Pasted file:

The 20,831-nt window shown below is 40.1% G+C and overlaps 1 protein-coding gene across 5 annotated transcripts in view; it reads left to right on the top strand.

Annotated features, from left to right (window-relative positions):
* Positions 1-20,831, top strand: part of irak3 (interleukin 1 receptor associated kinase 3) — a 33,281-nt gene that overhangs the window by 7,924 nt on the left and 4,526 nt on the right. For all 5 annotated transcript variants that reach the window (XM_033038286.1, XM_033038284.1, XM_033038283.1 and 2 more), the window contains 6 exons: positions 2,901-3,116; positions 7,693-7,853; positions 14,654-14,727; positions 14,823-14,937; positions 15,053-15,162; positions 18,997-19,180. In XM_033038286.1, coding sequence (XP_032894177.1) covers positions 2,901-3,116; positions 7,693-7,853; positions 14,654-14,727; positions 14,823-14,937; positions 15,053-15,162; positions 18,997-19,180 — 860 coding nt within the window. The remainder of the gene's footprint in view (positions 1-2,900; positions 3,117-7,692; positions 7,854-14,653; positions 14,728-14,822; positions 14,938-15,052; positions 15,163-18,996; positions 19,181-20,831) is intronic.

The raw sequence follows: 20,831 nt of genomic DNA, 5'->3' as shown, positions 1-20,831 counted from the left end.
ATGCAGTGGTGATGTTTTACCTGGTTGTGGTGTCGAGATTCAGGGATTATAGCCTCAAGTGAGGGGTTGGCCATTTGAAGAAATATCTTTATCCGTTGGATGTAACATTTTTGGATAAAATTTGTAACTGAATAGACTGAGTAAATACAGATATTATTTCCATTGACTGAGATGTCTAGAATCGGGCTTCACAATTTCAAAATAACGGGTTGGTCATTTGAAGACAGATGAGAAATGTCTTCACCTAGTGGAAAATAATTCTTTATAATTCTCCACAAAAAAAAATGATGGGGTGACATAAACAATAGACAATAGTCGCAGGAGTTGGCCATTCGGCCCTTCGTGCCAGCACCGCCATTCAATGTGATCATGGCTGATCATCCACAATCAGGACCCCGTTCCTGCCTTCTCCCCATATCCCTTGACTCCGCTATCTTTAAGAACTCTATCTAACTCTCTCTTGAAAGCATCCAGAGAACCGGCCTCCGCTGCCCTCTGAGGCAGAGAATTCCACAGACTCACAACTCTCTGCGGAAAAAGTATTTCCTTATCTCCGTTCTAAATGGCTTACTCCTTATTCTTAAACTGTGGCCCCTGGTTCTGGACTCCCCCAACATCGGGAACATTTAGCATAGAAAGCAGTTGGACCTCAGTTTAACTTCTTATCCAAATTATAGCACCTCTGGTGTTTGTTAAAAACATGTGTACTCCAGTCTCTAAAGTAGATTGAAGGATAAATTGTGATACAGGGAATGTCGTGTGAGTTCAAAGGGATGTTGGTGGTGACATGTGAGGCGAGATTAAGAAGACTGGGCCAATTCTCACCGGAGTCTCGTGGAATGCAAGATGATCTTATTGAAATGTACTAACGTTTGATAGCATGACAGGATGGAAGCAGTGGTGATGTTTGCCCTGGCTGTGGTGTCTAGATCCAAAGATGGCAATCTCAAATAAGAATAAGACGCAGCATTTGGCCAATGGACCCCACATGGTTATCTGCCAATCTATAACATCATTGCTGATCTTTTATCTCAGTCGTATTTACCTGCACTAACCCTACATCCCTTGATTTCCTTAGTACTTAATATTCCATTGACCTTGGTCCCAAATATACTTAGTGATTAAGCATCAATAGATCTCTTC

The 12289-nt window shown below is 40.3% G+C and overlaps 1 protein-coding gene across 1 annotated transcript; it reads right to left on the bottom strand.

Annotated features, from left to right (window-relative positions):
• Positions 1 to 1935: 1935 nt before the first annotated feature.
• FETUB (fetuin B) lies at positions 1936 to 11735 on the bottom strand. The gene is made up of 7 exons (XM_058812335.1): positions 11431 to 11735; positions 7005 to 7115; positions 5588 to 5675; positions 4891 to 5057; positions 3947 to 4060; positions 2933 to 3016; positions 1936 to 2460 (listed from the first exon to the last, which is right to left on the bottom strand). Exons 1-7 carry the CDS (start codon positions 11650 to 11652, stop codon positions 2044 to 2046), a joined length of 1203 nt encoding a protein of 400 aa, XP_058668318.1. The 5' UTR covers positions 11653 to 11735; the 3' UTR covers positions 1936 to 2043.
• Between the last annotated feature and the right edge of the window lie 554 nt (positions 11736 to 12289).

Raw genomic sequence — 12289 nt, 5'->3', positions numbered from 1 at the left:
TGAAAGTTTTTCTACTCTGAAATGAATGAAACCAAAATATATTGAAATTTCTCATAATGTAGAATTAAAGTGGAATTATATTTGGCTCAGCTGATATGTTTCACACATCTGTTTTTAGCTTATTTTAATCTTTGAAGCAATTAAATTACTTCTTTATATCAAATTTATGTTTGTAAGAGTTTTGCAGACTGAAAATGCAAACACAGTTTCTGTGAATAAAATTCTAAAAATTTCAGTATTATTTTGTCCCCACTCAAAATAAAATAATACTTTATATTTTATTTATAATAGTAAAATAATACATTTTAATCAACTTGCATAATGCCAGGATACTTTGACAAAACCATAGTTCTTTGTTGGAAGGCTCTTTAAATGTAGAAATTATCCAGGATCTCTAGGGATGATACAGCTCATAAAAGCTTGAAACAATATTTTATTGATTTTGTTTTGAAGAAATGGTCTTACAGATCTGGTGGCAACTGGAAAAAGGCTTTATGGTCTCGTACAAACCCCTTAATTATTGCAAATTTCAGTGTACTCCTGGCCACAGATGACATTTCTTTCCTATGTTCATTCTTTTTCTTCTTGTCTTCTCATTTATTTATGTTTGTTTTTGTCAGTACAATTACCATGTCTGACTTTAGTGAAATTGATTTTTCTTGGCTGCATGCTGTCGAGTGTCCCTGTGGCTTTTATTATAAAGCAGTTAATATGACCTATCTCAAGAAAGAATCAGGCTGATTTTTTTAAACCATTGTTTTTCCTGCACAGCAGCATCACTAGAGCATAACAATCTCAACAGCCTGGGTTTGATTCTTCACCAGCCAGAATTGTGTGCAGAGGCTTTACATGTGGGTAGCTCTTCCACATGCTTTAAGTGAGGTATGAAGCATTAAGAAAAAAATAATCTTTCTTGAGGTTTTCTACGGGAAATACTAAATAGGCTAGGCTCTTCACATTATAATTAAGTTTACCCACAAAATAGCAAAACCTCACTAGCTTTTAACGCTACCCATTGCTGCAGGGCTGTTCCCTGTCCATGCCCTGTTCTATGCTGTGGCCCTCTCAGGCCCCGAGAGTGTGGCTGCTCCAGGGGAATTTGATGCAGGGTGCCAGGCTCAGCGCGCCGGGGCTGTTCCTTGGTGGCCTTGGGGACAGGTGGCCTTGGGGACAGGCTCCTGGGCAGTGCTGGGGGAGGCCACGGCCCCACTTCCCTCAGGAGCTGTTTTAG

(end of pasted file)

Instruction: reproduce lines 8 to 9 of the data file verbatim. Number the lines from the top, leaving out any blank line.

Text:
• Positions 1 to 1935: 1935 nt before the first annotated feature.
• FETUB (fetuin B) lies at positions 1936 to 11735 on the bottom strand. The gene is made up of 7 exons (XM_058812335.1): positions 11431 to 11735; positions 7005 to 7115; positions 5588 to 5675; positions 4891 to 5057; positions 3947 to 4060; positions 2933 to 3016; positions 1936 to 2460 (listed from the first exon to the last, which is right to left on the bottom strand). Exons 1-7 carry the CDS (start codon positions 11650 to 11652, stop codon positions 2044 to 2046), a joined length of 1203 nt encoding a protein of 400 aa, XP_058668318.1. The 5' UTR covers positions 11653 to 11735; the 3' UTR covers positions 1936 to 2043.